Notes and Editorial Reviews
A highly entertaining disc, thanks to both music and performance.
It isn't always that easy to find a correct title for a disc. The subtitle of this recording says "Music for the Fugger family". That is definitely not correct: the music on this disc wasn't written
for the Fuggers, rather collected
by them. Another problem is that a title in one language can't always be translated into another language without losing some of its meaning. And that is the case here as well. The German title says: "Geld Macht Musik". These three words are nouns, meaning "Money Power Music". But "Macht" can also be a verb, and than the title says: "Money Makes Music". And that
is exactly what the money of the Fuggers did.
They were one of the wealthiest and therefore most influential families in southern Germany in the 16th century. They were of middle-class origin but entered the ranks of the aristocracy thanks to their affluence. As merchants and bankers they were "as tough as nails", Markus Bartholomé writes in his liner-notes. They were not afraid to use their money for political reasons, as Emperor Charles V experienced. When a change of law was considered which would have had a negative effect on their business activities Jakob Fugger reminded the emperor: "It is well-known that Your Imperial Majesty could not have acquired the Roman crown without my help ..." And that was the end of discussion.
At the same time the Fuggers played an important role in the cultural life of their time, and especially in music. Young members of the family were sent abroad, not just to broaden their horizons as businessmen and extend their network but also to experience the music scene elsewhere. Markus Fugger the Younger sang regularly with Flemish musicians during his stay in Antwerp. Raymund Fugger the Younger is especially interesting in regard to music, as he collected almost 400 musical instruments. And the playing of the music on this disc with a consort of recorders is justified by the fact that the catalogue of the instrument collection of 1566 lists 26 wind consorts. Moreover the inventory mentions "a large case containing 27 recorders, large and small, made in England".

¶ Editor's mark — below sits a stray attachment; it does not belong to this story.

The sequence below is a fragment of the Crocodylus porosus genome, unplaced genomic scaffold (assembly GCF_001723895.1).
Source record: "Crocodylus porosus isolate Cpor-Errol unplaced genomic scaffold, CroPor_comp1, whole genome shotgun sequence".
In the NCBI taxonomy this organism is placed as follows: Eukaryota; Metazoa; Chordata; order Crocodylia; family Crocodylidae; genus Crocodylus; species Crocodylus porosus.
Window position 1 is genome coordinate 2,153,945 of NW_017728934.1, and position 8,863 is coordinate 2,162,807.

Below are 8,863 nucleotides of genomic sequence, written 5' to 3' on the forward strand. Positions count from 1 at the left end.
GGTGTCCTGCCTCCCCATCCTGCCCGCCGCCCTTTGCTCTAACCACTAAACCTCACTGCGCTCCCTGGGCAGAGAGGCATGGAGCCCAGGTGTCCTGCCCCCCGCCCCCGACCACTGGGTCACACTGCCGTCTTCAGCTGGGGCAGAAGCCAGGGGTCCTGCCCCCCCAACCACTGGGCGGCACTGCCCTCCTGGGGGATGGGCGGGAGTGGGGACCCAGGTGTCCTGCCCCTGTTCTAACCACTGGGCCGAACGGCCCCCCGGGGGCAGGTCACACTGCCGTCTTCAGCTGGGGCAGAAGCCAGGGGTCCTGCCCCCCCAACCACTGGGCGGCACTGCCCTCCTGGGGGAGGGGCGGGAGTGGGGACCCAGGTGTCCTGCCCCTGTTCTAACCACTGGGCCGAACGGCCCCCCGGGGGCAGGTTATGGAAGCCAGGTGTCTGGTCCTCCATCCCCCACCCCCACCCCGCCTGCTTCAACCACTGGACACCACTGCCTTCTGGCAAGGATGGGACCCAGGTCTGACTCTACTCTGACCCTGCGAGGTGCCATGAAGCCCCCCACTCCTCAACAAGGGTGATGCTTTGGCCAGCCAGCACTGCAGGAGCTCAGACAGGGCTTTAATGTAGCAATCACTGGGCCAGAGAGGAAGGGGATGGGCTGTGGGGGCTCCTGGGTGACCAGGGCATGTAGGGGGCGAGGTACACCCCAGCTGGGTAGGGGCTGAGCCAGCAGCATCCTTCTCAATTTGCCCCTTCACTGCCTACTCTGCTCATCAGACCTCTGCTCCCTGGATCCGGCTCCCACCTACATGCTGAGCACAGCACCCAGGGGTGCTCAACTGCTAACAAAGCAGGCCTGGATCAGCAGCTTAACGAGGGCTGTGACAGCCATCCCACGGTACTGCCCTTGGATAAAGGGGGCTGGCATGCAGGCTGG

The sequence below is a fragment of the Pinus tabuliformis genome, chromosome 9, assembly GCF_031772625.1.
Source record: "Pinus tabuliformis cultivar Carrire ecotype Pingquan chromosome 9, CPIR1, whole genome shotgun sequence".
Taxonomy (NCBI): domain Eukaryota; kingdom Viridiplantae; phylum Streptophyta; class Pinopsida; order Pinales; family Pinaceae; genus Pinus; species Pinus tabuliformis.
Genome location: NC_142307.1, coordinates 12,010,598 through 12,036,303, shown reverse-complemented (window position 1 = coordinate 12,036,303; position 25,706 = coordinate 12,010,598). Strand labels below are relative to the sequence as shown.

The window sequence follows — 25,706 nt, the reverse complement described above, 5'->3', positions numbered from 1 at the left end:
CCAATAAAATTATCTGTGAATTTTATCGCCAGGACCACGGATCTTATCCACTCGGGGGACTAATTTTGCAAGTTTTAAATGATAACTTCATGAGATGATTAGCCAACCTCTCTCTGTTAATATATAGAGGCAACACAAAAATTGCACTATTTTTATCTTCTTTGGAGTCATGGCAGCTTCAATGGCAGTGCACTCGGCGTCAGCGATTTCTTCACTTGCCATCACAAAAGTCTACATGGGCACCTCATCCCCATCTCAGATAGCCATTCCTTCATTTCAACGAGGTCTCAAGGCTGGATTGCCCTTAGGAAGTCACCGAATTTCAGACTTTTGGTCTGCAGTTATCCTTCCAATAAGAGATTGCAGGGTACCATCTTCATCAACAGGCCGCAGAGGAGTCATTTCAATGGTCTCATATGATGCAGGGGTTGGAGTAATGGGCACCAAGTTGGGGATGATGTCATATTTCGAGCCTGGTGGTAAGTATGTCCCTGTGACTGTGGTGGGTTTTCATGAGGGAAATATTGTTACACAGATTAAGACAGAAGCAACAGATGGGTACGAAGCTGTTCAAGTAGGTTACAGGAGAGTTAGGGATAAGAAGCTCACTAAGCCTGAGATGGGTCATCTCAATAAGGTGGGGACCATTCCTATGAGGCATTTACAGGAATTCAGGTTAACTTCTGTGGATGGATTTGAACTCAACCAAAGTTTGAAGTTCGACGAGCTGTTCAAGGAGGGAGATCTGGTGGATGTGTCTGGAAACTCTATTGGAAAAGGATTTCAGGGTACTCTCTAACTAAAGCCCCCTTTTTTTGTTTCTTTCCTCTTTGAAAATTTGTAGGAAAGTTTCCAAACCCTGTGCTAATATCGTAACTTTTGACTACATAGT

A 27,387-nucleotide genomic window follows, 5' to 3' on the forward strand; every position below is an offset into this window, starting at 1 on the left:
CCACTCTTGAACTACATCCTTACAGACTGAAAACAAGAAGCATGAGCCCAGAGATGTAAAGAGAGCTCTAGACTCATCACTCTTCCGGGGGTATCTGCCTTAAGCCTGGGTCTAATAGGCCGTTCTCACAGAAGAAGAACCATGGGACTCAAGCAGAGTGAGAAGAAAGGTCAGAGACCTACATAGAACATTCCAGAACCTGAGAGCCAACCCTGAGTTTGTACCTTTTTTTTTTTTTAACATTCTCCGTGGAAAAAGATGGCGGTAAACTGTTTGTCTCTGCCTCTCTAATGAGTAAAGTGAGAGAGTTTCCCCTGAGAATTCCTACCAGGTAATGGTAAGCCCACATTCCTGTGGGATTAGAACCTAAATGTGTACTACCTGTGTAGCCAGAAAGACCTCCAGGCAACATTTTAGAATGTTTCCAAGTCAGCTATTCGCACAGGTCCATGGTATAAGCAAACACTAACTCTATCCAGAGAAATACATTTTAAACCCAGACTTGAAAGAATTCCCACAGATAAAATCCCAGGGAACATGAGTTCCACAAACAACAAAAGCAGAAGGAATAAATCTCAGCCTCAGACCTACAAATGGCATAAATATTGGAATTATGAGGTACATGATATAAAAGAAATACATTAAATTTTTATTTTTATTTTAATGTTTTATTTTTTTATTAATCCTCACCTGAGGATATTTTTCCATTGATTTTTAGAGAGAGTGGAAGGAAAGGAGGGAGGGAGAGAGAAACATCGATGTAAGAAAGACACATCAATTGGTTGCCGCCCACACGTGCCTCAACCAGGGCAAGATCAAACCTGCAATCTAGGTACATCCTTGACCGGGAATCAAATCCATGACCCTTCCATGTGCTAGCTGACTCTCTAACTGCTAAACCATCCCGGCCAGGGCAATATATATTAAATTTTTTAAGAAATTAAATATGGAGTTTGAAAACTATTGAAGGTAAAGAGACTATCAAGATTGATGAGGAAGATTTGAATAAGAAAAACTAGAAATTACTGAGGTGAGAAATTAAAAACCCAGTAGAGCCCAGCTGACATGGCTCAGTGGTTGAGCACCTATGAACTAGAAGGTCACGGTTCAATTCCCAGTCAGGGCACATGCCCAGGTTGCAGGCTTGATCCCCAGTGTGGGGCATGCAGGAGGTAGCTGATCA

The Fuggers collected not only instruments but also music. The programme of this disc consists of pieces from three collections. These are likely the result of Raymund Fugger the Younger's passion for music, and are preserved in the National Library in Vienna. They show which music was played at the time. Comes as no surprise that composers from the Franco-Flemish school - which dominated the music-scene in Europe until the mid-16th century - are particularly well represented. The largest part of the music lacks a text, despite its clear vocal origin. In fact these are arrangements of vocal items for a consort of instruments. These collections give us a good insight into the repertoire of consorts of recorders or other instruments. One of the collections also contains some so-called
Tenorlieder. These are polyphonic pieces with a
cantus firmus which is to be sung by a tenor. Ludwig Senfl is the most prolific composer of such pieces, and he is represented with
Die prünlein die da fliessen. This collection also contains some purely instrumental music, like the settings of
Tandernaken. The third source offers dance music from all parts of Europe, including Spain and England. It is the earliest known printed dance music and was published by Bartholomäus and Paul Hess in 1555. The dances come from this collection, and the practices of the time suggest that players were used to perform them with considerable freedom.
The musicians have made a very fine selection from these three sources which guarantees a maximum of variation. That is also due to the scope of the music, ranging from transcriptions of vocal pieces to dance pieces. The members of B-Five use a number of recorders - all copies of historical instruments - in various combinations. Unfortunately the track-list doesn't give the scoring of the various tracks. The playing is of the highest order, technically immaculate - which is anything but easy with a consort of recorders, especially in regard to intonation - and shows much flair and imagination. Recordings with such music can be a bit short-winded as most pieces are rather short, but the artists keep things going and make the most of everything. Johannes Weiss has a nice voice and has found the right approach.
This disc is highly entertaining, thanks to both music and performance.
-- Johan van Veen, MusicWeb International
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